The Closing

     
 
I had been struggling with “What’s the point?” dilemma ever since I wrote up the Cliodynamics of Literature. Struggling as in literally sweating for a way to loosen the paralysis. Struggling as in making up excuses to leave town and take the five-hour train ride to attend a writing festival in Jakarta.

I.

The Cliodynamics of Literature opened up vistas for my head. While writing it, I thought I was going to reach a conclusion that is as final and abrasive as “The society is in peril if it doesn’t read literary fiction.”

Even though my conclusion did not exactly fizzle like a snubbed cigarette butt, it still fizzled. I couldn’t be abrasive in my closing. Heck, I didn’t even bother with a closing.

Not everybody should read literary fiction. In fact, in some cases, it isn’t wise to thrust too much education too quickly upon a society without the grounding support of habit and routines.

For instance, if all the farmers in Java were to read literary fiction, develop socialist ideas, and put lives in peril by not tending the fields, then to hell with the books. If all the women in Saudi suddenly decided to start a suffragette movement, house and hearth be damned, then hell hath indeed no fury like a Saudi woman scorned.

All of which meant that, as good and nourishing as literary fiction may be to the souls of those who are accustomed to its effects, it’s still better to stock the rest of the society with genre fiction that soothe and entertain and ascertain their step in the world.

Which meant that I held one less conviction, one less reason to bother writing that kind of fiction.
Which meant that, while I am not good enough to write for the Western market, I still couldn’t go as low as writing formulaic* genre fiction.

Which meant that me and my writing motivations were screwed.

II.

Months passed in unwritten silence. I figured that, to break the block, I needed to be amongst writers. I needed to see how real writers do it. Writers who must have gone through the same depressing thoughts, and managed to forge on writing without losing their souls in the process. Writers who managed not to succumb to genre fiction, even though it is never a fanfare in the Indonesian literary fiction market.

He was still productive in his seventies. He gave his lecture on Freedom Writing, of all irony, under the effect of a rebellious hip. And his voice was softened with self-deprecating awareness of his age.
The lecture was about daring to write scathing truths that could lead to incarceration and other scary things. He talked about the time he spent in jail for something he wrote. And lamented this generation’s lack of sensitivity to their surroundings, to themselves and the hard sacrifices the past has made to bring them here.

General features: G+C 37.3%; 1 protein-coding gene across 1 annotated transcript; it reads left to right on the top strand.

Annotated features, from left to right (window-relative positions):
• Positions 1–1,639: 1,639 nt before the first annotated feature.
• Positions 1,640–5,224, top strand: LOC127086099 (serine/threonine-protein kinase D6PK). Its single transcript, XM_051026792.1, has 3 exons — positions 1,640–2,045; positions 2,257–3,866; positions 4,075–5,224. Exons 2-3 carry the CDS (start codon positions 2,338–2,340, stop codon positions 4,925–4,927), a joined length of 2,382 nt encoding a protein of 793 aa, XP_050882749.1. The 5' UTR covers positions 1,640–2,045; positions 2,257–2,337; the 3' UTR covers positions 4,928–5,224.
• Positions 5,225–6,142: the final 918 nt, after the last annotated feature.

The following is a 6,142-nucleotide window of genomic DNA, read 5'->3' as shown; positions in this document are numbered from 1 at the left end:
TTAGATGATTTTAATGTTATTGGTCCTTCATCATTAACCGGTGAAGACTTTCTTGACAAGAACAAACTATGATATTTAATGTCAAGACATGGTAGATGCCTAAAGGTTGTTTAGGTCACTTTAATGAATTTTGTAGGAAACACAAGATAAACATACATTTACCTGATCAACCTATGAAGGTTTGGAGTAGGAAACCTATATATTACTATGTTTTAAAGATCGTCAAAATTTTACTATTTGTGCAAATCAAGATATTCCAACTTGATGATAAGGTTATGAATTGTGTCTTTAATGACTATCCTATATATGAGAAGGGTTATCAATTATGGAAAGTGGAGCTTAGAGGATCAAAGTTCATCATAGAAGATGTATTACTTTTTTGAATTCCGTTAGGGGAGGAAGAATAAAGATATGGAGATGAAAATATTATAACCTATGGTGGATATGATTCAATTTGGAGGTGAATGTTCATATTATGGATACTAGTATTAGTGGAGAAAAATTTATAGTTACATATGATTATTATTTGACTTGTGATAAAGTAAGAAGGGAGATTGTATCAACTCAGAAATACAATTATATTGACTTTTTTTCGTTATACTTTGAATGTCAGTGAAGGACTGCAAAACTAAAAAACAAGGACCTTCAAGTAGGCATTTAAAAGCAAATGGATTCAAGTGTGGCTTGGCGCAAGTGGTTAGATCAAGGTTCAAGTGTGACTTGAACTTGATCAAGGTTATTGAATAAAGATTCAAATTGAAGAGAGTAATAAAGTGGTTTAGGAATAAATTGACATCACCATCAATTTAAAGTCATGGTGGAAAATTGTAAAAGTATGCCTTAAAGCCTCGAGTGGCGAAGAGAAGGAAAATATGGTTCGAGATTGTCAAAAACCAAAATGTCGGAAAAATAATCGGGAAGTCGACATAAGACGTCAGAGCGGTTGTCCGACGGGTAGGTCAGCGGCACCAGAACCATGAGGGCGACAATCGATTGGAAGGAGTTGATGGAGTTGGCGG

While the lecture was very encouraging, my head was screaming. “Dude, people need to eat first before they could give a fart about sensi-fucking-tivity.”

I raised my hand when he closed up, “Any questions?”

“Do you know about the hierarchy of needs?”

I gave everyone in that auditorium a mini presentation on the Maslovian Hierarchy of Needs, closing it with the question that has been bogging me down. “Where do you think the need to be sensitive fit in the hierarchy?”

“At the very top,” he said, “Along with the need to self-actualize.”

“Then how could we expect the self-entitled, the poor, the jobless, the majority of the society to be sensitive enough to bother reading and writing sensitive literature?”

He paused.

(I held my breath watching him pausing. Mesmerized. There. See? That moment of pause is the thing that brought me all the way to that festival. Only his generation could have that reel of history and experience within their mind’s reach. Only writers could have that confidence to take a thoughtful pause in front of an audience. That, mate, that is wisdom. And it came to me like an affectionate echo from the past. From a place where worse things than a writer’s block or a generational amnesia have taken place. Things that have murdered half a million Indonesians and cleansed the souls of those who remembered it with the humility of long survival.)

“I sold my first story to Kompas when I was in relative poverty and had just had baby.”

(It felt that a key just lodged itself in my heart,)

He raised his gaze to meet mine. “I was hard up. But there were worse things happening around me. Things that needed retelling. Things that only by writing about them I cloud alleviate the survivor’s guilt. People were going through much worse situations than I was. I couldn’t….”

(I felt a click.)

“…not write.”

(And felt the swoosh of relief filling me up.)

"How could we not write with this blessed curse of awareness?"


* This article was written by loosely following the “Perfect Scene” formula. #sheepish

 
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